Only 6 percent of the land is forest, but the government has planted large areas of St. Croix with mahogany and also has reforested parts of St. Thomas. A bay-tree forest on St. John supplies leaves for the bay-rum industry.

Fishing is restricted to supplying local needs and to sportfishing. A marine-biology laboratory has been established on St. John.

Manufacturing has diversified beyond the traditional rum-distilling industry to include petroleum refining, watch assembly, and the manufacture of chemicals, pharmaceuticals, and clothing. Electrical energy is produced by thermal-power plants. The U.S. government has encouraged industry by allowing certain manufactures to enter the United States duty-free, and the local government has offered tax incentives.

Tourism, based on the pleasant tropical climate, attractive scenery, good fishing, proximity to the U.S. mainland, and free-port status, has rapidly expanded and dominates the economy. The Virgin Islands National Park, covering two-thirds of St. John, and the Buck Island National Monument, set on the islet's coral reef, are other major attractions. Souvenir and handicraft industries have developed for the tourist market.

The leading sectors in employment are government service; retail trade, including personal, business, and domestic services; manufacturing; agriculture and self-employment; and hotels.

The islands' extensive road network is mostly paved. St. Croix and St. Thomas have scheduled bus service. Charlotte Amalie, on St. Thomas, and Frederiksted and Limetree Bay, on St. Croix, are deep-water ports. A new container port on the southern coast of St. Croix handles most of the islands' cargo traffic. There is ferry service between the three main islands and also to the British Virgin Islands. There are two international airports, on St. Thomas and on St. Croix. Interisland seaplanes serve the islands and also Puerto Rico, the British Virgin Islands, and Saint Martin.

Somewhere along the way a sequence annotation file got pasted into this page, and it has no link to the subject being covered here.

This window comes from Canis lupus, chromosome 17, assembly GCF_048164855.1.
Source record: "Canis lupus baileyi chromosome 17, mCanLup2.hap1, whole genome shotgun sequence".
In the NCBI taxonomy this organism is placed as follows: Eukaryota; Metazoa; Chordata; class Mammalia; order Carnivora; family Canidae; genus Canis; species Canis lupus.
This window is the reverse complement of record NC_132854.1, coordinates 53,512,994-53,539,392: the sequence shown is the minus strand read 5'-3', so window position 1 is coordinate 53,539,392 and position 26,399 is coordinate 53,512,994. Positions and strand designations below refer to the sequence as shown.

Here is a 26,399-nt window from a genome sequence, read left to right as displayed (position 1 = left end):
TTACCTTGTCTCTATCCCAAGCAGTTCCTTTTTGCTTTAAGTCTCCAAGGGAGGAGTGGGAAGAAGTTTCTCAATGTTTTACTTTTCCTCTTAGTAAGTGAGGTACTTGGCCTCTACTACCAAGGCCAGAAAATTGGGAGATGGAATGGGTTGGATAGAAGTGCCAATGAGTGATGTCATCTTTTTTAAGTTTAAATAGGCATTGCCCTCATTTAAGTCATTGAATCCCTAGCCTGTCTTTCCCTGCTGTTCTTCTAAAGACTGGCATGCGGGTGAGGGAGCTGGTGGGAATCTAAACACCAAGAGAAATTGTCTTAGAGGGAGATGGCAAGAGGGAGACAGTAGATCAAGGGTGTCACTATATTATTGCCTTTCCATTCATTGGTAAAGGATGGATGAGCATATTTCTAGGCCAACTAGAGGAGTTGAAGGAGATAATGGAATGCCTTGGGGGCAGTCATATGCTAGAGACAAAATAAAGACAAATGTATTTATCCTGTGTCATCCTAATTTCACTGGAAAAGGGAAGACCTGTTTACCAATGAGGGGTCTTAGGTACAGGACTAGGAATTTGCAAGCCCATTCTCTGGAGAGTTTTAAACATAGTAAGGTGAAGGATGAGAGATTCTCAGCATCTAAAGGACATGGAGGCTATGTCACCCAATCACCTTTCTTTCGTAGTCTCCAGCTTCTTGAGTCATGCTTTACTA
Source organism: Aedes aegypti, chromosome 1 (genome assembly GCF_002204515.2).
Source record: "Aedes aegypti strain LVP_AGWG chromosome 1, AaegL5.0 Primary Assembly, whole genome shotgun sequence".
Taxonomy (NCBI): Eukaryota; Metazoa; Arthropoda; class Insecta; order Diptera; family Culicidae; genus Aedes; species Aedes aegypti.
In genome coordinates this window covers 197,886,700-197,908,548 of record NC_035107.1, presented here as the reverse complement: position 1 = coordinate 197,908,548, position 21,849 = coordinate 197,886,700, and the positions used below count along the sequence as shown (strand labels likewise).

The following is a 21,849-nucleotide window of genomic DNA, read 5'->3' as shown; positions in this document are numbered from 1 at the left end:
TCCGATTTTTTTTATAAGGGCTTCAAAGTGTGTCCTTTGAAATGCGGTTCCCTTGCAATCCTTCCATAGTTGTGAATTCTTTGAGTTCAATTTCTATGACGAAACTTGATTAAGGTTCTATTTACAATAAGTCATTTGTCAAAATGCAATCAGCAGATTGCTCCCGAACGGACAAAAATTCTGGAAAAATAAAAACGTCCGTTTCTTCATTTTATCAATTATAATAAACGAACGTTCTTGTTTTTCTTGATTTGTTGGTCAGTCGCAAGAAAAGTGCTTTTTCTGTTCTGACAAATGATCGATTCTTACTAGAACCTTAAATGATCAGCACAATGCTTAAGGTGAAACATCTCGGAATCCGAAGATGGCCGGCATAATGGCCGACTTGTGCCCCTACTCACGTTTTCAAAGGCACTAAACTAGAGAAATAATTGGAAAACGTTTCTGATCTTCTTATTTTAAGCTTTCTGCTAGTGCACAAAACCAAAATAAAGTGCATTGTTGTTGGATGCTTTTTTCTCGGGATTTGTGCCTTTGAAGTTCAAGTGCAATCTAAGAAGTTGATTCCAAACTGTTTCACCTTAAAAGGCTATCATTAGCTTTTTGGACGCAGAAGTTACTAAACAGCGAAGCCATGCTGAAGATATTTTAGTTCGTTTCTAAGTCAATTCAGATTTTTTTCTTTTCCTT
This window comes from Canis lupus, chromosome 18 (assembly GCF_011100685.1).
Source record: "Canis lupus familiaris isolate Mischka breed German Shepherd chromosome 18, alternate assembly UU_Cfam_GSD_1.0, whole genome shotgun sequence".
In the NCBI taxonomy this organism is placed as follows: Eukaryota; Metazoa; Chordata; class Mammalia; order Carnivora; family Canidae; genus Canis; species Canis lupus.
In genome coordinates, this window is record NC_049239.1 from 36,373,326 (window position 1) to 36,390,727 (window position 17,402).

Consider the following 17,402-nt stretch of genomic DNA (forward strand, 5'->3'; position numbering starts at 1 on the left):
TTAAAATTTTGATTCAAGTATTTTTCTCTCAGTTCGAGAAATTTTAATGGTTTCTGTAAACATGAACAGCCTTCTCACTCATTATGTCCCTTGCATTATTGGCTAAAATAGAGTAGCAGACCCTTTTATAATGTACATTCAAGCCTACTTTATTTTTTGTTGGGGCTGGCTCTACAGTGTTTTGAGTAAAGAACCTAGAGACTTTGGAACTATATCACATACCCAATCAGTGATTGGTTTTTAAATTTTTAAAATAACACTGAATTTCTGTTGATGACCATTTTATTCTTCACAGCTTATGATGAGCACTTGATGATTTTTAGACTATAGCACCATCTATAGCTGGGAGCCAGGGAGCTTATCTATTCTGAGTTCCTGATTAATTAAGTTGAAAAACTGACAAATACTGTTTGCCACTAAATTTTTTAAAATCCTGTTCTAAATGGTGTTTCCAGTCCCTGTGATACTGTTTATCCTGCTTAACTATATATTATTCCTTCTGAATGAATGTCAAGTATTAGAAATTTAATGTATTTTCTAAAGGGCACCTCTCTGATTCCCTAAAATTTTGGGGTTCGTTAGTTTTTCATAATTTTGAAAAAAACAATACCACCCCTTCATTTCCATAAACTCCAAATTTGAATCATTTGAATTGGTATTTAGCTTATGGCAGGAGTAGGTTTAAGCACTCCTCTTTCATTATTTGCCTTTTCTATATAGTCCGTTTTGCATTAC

Exports total more than four-fifths of imports in value annually. Refined petroleum, clothing, watches, and rum are the main exports, shipped mainly to the United States, Puerto Rico, and the British Virgin Islands. The main imports are crude petroleum, food products, and semimanufactures and components.

Government and social conditions

The government is organized under the Organic Act of the Virgin Islands, passed by the U.S. Congress in 1936, amended in 1954 and subsequently. The governor, elected by universal suffrage to a four-year term, appoints heads of the executive branches and administrative assistants for St. Croix and St. John with approval of the unicameral legislature, or Senate; its 15 members are elected by universal suffrage to four-year terms. The people are U.S. citizens and elect a nonvoting representative to the U.S. House of Representatives but do not vote in U.S. national elections. The U.S. Department of the Interior appoints a federal comptroller who supervises revenue and expenditure. There are three political parties, the Democratic and the Republican, affiliated to the U.S. parties, and the Independent Citizens Movement. The District Court of the Virgin Islands operates under federal law, and the judges and district attorney are appointed by the U.S. president with the advice and approval of the U.S. Senate. There is also a territorial court. St. Thomas and St. Croix have hospitals, and the Public Health Service operates mobile medical units for outlying areas, as well as a program for immunization, clinical services, home-care services, and special programs. Health conditions are excellent, as improved housing and sanitation have eradicated tropical diseases.

Education is compulsory and free for children between ages 5 1/2 and 16 in public primary, secondary, and vocational schools. Higher education and teacher training are available at the University of the Virgin Islands, a U.S. land-grant institution with campuses on St. Thomas and St. Croix. The main public library, located on St. Thomas, has branches in St. Croix and St. John. The Department of Conservation and Cultural Affairs administers museum and library services.